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Viking Night: Klute

By Bruce Hall

January 7, 2014

Behold one of the most iconic outfits in the history of cinema.

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The late Alan J Pakula was a distinguished director whose career highlights included such little known films as All the President’s Men and Sophie’s choice. He was well practiced in bringing taut, suspenseful thrillers to life and in 1971 his sophomore effort, Klute, almost counts as an early win in that department. You could call it part gumshoe crime caper, part erotic thriller and maybe even a little proto-feminist potboiler. The framework is a standard issue urban mystery filled with mysterious people and lurid urges. But around this blossoms a raw and unexpectedly compelling subplot whose primary performance overshadows the main plot and carries much of the movie. And then it makes one, big stupid mistake that I can’t really reveal OR forgive.

Klute gets intimate right out of the gate, with a fly on the wall view of a private dinner party. Successful businessman Tom Gruneman (Robert Milli) and his wife are entertaining their closest friends and associates, including John Klute (Donald Sutherland), a dryly efficient private detective who considers himself Tom’s best friend. Shortly thereafter Tom goes missing, and among his possessions is found a super dirty letter ostensibly written by him and addressed to a call girl named Bree (Jane Fonda). The police investigate, but Tom’s trail goes quickly cold. Fed up, Tom’s wife enlists the help of another successful businessman, Tom’s boss Peter Cable (Charles Cioffi). They hire Klute to pick up the trail and get results.

Klute travels to New York and begins surveillance on Bree. He dispassionately tapes a sufficiently incriminating number of her on the job experiences, which he immediately uses to encourage her cooperation. With the scant information they have between them, they continue the investigation. Klute appears to be a competent detective, but Bree gives him access to people and places that might have stayed off the map otherwise. After a visit with Bree’s former pimp (Roy Scheider, in full polyester glory) the trail starts to heat up – right about the same time (42-year-old spoiler alert) our two attractive leads start boning. Now that they are intertwined professionally, personally AND physically, Klute the crime-solving robot betrays a gentler side. And Bree starts seeing things in herself she never believed were there.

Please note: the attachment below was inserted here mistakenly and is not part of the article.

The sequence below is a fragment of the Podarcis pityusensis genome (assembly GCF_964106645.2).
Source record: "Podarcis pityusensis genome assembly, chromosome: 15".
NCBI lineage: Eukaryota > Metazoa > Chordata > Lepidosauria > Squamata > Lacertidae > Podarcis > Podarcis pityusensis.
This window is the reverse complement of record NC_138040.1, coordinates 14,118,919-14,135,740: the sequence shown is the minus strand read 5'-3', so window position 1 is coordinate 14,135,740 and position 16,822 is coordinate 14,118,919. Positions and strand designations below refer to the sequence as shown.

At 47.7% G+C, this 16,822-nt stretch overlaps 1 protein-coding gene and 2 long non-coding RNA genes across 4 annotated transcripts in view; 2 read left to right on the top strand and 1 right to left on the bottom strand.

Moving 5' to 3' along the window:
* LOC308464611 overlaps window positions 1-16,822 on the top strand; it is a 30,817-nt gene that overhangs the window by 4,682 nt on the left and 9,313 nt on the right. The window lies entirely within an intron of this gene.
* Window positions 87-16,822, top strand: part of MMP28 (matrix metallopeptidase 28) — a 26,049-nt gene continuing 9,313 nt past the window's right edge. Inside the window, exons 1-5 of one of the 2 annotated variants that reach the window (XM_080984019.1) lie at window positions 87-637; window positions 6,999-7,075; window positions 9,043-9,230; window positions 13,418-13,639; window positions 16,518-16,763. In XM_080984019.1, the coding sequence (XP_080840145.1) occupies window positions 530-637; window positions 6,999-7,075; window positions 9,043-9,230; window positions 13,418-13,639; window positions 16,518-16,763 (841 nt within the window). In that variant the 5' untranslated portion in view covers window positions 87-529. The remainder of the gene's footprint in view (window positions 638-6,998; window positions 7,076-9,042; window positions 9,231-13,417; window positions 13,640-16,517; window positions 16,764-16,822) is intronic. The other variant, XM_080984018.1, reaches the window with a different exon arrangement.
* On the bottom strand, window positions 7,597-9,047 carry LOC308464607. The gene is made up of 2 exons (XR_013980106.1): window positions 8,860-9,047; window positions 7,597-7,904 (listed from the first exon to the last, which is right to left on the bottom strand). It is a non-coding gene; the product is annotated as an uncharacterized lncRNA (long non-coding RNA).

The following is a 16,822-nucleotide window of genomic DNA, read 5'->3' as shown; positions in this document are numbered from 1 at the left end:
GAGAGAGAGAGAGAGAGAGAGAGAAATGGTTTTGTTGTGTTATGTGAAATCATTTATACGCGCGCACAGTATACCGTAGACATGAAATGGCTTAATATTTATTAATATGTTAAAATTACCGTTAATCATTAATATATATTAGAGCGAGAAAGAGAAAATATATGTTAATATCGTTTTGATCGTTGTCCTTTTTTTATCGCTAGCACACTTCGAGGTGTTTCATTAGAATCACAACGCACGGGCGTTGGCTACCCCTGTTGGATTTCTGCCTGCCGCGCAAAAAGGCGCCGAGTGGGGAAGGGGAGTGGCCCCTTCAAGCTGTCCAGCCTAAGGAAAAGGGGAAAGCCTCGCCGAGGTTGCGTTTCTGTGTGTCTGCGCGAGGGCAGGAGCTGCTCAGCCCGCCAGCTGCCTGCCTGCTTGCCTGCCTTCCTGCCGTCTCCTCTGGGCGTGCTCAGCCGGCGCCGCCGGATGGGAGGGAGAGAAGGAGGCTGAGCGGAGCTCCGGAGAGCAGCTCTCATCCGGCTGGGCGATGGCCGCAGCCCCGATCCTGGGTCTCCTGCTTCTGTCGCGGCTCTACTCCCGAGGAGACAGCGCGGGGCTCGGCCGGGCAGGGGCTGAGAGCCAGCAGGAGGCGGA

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And this is easily the most interesting thing about Klute. As I said before, this is the kind of by-the-numbers procedural that would be on the TV every night of the week a decade later. The fact that it concerns the exploits of a particularly gifted, especially foul mouthed prostitute might have been racy stuff in 1971, but today it’s just an average Grand Theft Auto mission. This is not what I feel so invested in at the end of the film, when what can only be described as a “screenwriter brain fart” appears out of nowhere and kicks the rest of the story right in the sack. But I’ll get to that in a minute. For now, know that the best thing about Klute is Jane Fonda, and so much so that the movie probably should have been called “Bree”, except that’s actually a pretty shitty name for an R rated crime thriller.

So, I guess that’s why it’s called “Klute”.

Anyway, at key points throughout the story, we get to watch Bree interact with her psychologist. Bree makes good money, but she’s conflicted about what she does for a living and why she does it, and not for the reasons you might think. So obviously, a significant chunk of all that hard earned coin goes to a head shrink, and Bree’s sessions chronicle (and are influenced by) what happens as the story progresses. As the character evolves, so does Fonda’s performance, and both her dialogue - and the conviction with which she delivers it – are as spot on as anything you’re ever likely to see on film. Bree’s growth is really the center of the film, and the murders, and the investigation – that framework I mentioned – are merely the impetus for it. I thought that was pretty cool and I was very interested in how it was going to end – and then it did, and what the effing what?

All I’ll say is that even though Klute’s investigation is only ostensibly the focus of the story, that doesn’t make it less important. This means that when the case concludes, it would be nice to have some sort of payoff whereby you feel like the emotional investment you had in the film was worth it. It would be nice if a moderately convoluted story like this could tie all the threads back together in a satisfying way that made you say “Wow, I totally didn’t see that coming!” instead of “Wow, is that really how this is gonna end?” A couple of guys named Andy and Dave Lewis either wrote the screenplay and handed the last few pages to a monkey, or they’re the actual monkeys who wrote the last few pages.

Either way, Bree’s amazing depth – and Fonda’s amazing performance – almost feels wasted by the film’s eventual minimization of the issues driving her forward. Don’t get me wrong, though. I actually like Klute quite a bit – it’s tense and moody, and its leisurely, occasionally meandering pace is redeemed by the almost dreamlike conviction with which it sells itself. Each time you think nothing’s happening, you realize what just actually happened. Each time you think Sutherland might be underselling his character, you realize how well he emotes with just his eyes and the corners of his mouth. It’s a better movie than you think it is while you’re watching it, but thanks to one unforgivable mistake, it will forever be a 30 minute rewrite from greatness.


     


 
 

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